By Ken Mask
There’s something about the combination of great writing and great acting that makes a night out at the theater refreshing.
Thomasi McDonald as Troy in August Wilson’s Pulitzer and Tony winning play Fences provided such an occasion. With a comfortable posture he’s able to bring the essence of family and human dynamics to your attention.
The literal fence and metaphoric adjustments become a superbly woven life fabric as Troy navigates his past, present and future. The uncertainty that typically comes from a poor education and the pain of a past life in prison does not sway him from his mission to take care of those around him. In the role of a garbage collector, buddy, family man and wayward husband in 1950s Pittsburgh, McDonald flows across the stage delivering Wilson’s lines with splendid vitality to an everyman set of situations.
Connie Lea, as his wife Rose, delivers good humor and humility. As the loving homemaker, you could just smell the love-infused fried chicken, biscuits and collards. Later, when she got fed up, you could feel her pain as she delivered her spit-in-your-face-18-year-marriage soliloquy - the one Viols Davis made famous in the movie. Lea went toe-to-toe in matching her intensity and anguish.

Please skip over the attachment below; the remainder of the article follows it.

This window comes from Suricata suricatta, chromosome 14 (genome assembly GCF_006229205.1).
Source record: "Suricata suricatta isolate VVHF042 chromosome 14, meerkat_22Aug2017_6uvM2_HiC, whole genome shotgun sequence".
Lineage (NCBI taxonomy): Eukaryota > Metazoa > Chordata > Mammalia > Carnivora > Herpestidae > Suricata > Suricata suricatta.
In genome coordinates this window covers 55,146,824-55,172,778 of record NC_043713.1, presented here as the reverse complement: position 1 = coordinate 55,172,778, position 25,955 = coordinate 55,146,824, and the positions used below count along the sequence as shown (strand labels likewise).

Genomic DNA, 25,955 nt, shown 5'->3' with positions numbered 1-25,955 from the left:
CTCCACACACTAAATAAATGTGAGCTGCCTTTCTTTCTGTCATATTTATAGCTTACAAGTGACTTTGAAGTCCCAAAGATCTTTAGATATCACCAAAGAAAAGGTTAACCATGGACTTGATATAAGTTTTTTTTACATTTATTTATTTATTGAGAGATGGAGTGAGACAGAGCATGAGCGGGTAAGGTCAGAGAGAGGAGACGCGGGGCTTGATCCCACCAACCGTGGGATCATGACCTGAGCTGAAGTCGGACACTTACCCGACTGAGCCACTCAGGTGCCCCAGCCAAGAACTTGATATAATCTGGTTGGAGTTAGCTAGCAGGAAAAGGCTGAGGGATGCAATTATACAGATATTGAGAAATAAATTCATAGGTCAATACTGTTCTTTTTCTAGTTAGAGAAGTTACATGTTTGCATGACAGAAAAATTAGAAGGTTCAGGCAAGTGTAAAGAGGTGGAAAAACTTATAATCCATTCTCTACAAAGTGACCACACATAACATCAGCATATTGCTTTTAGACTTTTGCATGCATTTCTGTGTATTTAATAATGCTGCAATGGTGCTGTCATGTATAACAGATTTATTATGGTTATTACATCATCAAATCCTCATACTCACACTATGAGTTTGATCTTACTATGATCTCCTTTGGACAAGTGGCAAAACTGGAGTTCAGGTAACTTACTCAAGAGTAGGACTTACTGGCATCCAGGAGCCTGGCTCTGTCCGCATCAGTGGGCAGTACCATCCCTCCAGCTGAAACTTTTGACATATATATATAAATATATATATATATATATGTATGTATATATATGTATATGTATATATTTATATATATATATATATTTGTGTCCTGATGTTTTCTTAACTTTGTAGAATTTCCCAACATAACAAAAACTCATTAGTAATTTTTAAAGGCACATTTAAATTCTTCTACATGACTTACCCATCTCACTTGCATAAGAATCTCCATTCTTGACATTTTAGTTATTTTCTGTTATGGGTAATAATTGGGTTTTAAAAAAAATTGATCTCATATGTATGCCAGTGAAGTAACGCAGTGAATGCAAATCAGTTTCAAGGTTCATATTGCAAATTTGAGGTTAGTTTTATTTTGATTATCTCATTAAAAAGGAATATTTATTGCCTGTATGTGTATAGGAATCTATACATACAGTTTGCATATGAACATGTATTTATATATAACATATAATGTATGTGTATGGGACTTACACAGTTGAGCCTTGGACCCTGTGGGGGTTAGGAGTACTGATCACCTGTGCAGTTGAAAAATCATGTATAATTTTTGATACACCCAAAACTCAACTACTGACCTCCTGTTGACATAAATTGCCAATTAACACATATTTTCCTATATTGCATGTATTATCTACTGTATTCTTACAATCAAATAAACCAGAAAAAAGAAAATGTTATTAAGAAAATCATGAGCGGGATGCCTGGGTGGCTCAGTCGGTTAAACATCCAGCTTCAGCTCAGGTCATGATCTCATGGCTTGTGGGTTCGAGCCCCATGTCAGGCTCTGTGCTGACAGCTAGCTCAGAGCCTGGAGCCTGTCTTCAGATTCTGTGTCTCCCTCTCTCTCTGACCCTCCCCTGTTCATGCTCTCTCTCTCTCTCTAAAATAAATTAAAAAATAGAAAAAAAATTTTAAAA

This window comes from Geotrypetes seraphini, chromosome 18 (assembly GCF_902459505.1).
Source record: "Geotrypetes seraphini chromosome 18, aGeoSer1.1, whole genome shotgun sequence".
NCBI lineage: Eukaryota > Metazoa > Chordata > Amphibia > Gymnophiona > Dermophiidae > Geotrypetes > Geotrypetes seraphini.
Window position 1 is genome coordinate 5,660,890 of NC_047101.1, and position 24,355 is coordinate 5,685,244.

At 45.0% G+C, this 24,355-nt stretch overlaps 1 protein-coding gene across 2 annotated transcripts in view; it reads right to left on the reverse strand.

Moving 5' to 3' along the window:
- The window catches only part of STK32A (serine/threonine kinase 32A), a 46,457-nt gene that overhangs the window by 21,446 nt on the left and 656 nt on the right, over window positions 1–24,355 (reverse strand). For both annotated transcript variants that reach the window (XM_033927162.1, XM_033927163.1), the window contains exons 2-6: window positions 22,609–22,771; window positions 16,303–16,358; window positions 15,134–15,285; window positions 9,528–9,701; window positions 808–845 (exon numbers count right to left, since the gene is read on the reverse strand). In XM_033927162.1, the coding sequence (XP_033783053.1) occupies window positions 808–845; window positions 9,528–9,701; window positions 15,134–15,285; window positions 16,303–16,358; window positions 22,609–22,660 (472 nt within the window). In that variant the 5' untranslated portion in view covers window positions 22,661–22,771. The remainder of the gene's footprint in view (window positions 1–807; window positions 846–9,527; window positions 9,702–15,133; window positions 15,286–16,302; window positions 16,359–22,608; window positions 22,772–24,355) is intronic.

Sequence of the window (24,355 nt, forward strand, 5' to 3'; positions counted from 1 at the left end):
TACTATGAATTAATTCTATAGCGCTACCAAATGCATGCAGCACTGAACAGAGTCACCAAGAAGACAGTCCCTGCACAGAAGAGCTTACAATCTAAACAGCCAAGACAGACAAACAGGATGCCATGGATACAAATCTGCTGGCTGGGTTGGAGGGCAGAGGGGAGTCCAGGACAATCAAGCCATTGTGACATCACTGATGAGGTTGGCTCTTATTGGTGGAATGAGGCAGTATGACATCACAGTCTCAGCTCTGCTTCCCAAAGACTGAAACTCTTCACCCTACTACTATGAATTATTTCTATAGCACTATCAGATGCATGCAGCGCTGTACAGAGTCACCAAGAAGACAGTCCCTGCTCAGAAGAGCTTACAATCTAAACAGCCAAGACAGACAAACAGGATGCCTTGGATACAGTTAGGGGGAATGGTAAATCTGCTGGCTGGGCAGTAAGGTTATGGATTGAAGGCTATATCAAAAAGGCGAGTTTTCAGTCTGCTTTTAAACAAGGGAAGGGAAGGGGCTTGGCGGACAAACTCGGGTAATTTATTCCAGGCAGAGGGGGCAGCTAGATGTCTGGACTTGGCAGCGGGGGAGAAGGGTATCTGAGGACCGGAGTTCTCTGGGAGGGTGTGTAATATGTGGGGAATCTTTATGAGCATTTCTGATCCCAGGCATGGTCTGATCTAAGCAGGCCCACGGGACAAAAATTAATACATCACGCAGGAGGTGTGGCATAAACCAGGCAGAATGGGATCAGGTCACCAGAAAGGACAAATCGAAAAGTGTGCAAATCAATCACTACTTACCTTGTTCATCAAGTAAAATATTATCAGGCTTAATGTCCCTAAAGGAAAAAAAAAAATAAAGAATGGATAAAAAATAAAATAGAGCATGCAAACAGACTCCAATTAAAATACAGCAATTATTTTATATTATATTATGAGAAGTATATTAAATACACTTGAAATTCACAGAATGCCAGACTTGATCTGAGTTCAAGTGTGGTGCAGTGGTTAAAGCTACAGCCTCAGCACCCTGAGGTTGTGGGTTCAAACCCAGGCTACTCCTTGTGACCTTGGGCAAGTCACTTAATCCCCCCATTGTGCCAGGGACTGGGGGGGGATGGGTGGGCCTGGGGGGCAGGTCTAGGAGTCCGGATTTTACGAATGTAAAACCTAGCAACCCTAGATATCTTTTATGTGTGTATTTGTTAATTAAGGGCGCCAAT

Jay Randall as Cory plays the teenage angst in solid fashion, while Benaiah Barnes was solid as Troy's grown first son.
Mia Burton is a rising star; her stage presence was animated and her memorization of the father's songs and phrases was delightful.
Gabriel, Vincent Drayton, reminds us that war often goes on well beyond the battlefield. The brain-injured brother with trumpet in hand shows August Wilson’s chops for contemporary commentary. Drayton’s Gabe is well played with uncomfortably appropriate positioning. Ajani Kambon's Bono as Troy’s best friend and coworker is on point with comedic relief and as an intermittent moral compass.
One could tell that director Jamal Farrar took full advantage of the excellent talent pool. I’m hopeful this ‘takes to the road’ and please bring Deb Royals’s well-appointed set along. I’ll drive the U-Haul just to hang with the troupe.
Thomasi McDonald is a major thespian force. Like a band leader he conducts his fellow cast members with metronome-like precision. Their timing is perfect, their pace is like a well-oiled grandfather clock up to and through the death challenge moments…all draw you in before you realize it.
[Ed. Note: The night I attended the play, the purest evidence of McDonald's mastery of the role was provided by the soto voce comments of women in the audience. Angered by the character's philandering, some women called him out of his name. The hatred toward him was palpable, When one audience member called him the 12-letter big kahuna of cusswords, I was was almost tempted to turn and tell her "You know he's just acting, right?" But I was scared.]
Wilson, the bard of our past century, was surely pleased last night from his front row seat in Heaven. The next time Pure Life puts on this production - as it invariably must - make sure you're on the front row of your local theater.